By Tanzi West Barbour
Monday is a holiday for some. According to the calendar, it’s Columbus Day. Thinking about this day as someone who is part Native American, and its historical context reminded me of a conversation I had with one of my son’s teachers at the beginning of this school year concerning the social studies objectives for the class.
“It's all focused on European history,” I told him. “Where is his history?” I asked.
“I don't know,” he said.
“No worries,” I said. “He'll introduce it to you and that way you both will learn. His connection will be through his ancestral history.”
“That's fine,” the teacher said. “I am open to being flexible with how students approach the material.”
Now trust me when I say I believe educators should be in control of their classrooms and they should be able to set boundaries around what will be accepted and what won't. And that would be okay in this instance except I wasn't asking for permission. I was simply making sure my son did not spend the school year learning about someone else’s history without the ability to either learn or teach others about the impact his ancestors had on those same historical lessons. I wanted to make sure he knew he was being included.
Additionally, I do not believe that anyone should ever have to ask for permission to be counted.
Not the student in a predominantly black private school where black history isn't part of a social studies class.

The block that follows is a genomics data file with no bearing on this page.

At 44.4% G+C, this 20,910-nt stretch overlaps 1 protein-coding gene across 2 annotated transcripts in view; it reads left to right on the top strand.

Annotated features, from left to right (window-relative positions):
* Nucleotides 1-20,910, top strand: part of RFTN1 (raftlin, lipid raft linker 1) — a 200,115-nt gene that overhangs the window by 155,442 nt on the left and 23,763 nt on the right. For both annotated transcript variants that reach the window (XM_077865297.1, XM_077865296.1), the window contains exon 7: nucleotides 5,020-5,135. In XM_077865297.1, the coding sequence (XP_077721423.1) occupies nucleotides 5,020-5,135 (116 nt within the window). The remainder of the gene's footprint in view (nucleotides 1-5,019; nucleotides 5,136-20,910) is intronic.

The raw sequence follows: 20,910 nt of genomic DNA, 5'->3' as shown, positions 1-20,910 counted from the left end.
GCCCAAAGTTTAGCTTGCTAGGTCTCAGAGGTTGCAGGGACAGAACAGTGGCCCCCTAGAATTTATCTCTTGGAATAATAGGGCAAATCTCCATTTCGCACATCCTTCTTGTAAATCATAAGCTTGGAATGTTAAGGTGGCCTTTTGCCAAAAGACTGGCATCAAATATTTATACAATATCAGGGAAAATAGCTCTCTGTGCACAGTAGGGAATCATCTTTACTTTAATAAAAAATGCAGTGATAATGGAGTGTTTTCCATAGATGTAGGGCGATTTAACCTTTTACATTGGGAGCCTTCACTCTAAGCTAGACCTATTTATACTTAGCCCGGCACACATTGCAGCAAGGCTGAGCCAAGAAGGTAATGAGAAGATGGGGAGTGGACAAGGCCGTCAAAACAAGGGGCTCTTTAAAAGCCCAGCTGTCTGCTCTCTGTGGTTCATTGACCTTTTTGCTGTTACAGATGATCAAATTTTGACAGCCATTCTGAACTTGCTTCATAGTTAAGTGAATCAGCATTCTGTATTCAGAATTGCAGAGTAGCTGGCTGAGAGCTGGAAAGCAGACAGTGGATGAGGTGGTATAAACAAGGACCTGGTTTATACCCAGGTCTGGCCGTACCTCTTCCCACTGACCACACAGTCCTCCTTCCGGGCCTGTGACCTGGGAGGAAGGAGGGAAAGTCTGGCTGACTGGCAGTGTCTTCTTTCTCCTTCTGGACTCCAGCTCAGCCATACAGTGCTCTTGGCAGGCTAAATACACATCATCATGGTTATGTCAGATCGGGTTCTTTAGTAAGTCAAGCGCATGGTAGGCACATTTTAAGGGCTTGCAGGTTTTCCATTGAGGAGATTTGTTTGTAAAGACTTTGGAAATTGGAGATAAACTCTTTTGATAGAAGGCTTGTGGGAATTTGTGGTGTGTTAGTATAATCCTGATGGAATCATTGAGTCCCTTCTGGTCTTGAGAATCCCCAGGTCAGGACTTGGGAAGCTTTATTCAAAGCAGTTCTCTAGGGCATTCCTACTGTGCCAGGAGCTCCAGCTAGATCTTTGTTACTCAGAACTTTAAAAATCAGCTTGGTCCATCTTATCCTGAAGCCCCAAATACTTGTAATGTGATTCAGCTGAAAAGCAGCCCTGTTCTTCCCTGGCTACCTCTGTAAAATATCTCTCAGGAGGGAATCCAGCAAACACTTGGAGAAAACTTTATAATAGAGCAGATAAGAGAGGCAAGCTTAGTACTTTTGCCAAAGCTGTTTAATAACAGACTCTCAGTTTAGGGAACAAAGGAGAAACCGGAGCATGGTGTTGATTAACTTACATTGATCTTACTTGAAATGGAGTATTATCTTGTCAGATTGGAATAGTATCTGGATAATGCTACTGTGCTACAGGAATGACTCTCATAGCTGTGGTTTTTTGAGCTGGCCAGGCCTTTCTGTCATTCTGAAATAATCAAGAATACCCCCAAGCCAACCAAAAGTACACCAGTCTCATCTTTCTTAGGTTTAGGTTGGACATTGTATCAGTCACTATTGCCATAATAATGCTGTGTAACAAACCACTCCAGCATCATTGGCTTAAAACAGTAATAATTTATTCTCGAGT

Not the lone token person of color who is the only or the first in their workplace.
Not the Dreamer who came to this country for a better life.
Not the resident of the U.S. island who has been waiting to receive the basic necessities needed to survive after being ravaged by a hurricane more than two weeks ago; only to have the 45th President of the United States visit and throw rolls of paper towels at them.
We should all be counted.
That's why each year it has become harder and harder for me to acknowledge Christopher Columbus Day until I finally stopped two years ago. I just...can't. Perhaps it's my version of taking a knee against all things that holiday represents in its celebratory rhetoric and store sales. I just can't honor a man who stole, killed, and lied. I cannot in good faith nor in truth allow myself to honor a commemoration of a time when we weren’t counted as important.
And we were here first.
When I have this conversation with my friends and colleagues, many of whom are white, they nod in receipt of my viewpoints but not necessarily in agreement. And that’s okay. Again, this is not about seeking approval. But if I had the opportunity to create a call-to-action for Monday it would be to use your position, whatever it is, to create opportunities for the disconnected to become connected. Use your voice to speak for the disenfranchised when decisions are being made for them without their inclusion. Or better yet, give up your seat in the room so they can finally, FINALLY join the conversation.
My constant prayer since the day that I became a mother has been for my children to never feel like they need approval to be who they are - unapologetic and awesome. That prayer has broadened recently to include all of us. May we all live long enough to exist in a world where we are all counted and gone are the days when one race of lives seemingly means more than others.
Enough is enough.
As I tell my children every day, “Birds never ask for permission to fly. They just do. Just like you never have to ask permission to be great or smart or included. Just be. That’s your inalienable right and it’s your blessing. Live it to the fullest.”
Call me on Monday if you want to talk. I'll be at work.